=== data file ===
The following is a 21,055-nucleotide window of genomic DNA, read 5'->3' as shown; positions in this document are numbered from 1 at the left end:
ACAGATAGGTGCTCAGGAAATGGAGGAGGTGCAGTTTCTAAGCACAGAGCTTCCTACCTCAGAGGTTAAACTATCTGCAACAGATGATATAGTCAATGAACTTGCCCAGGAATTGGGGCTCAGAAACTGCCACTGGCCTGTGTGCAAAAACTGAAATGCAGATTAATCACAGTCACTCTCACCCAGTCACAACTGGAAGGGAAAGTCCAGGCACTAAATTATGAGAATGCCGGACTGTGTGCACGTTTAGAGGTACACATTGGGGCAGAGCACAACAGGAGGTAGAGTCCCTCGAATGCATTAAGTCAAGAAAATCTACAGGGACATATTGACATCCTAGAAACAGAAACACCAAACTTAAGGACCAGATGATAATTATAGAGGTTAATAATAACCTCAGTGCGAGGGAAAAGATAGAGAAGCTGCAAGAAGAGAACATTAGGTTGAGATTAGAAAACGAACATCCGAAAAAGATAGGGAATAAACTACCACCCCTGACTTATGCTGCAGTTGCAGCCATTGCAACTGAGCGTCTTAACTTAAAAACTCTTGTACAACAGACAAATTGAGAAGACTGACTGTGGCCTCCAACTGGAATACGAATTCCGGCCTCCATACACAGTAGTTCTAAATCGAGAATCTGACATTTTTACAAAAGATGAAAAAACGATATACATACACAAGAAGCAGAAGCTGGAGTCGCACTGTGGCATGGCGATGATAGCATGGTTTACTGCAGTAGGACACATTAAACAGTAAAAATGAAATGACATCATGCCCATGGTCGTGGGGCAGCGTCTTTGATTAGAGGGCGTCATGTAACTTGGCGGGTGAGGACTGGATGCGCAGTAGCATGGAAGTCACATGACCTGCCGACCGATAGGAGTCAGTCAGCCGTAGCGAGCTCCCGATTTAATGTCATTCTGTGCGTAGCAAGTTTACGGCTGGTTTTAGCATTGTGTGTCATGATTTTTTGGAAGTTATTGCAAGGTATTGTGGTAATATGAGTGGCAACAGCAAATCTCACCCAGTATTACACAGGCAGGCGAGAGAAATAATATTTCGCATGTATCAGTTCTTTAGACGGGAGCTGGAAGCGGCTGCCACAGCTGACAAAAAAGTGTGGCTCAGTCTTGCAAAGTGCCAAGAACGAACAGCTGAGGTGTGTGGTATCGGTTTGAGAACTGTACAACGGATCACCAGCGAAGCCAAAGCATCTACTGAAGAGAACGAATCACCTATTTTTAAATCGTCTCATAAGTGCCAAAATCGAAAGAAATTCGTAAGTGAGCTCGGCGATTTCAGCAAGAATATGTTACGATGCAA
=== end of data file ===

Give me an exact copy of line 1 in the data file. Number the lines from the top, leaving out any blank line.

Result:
The following is a 21,055-nucleotide window of genomic DNA, read 5'->3' as shown; positions in this document are numbered from 1 at the left end: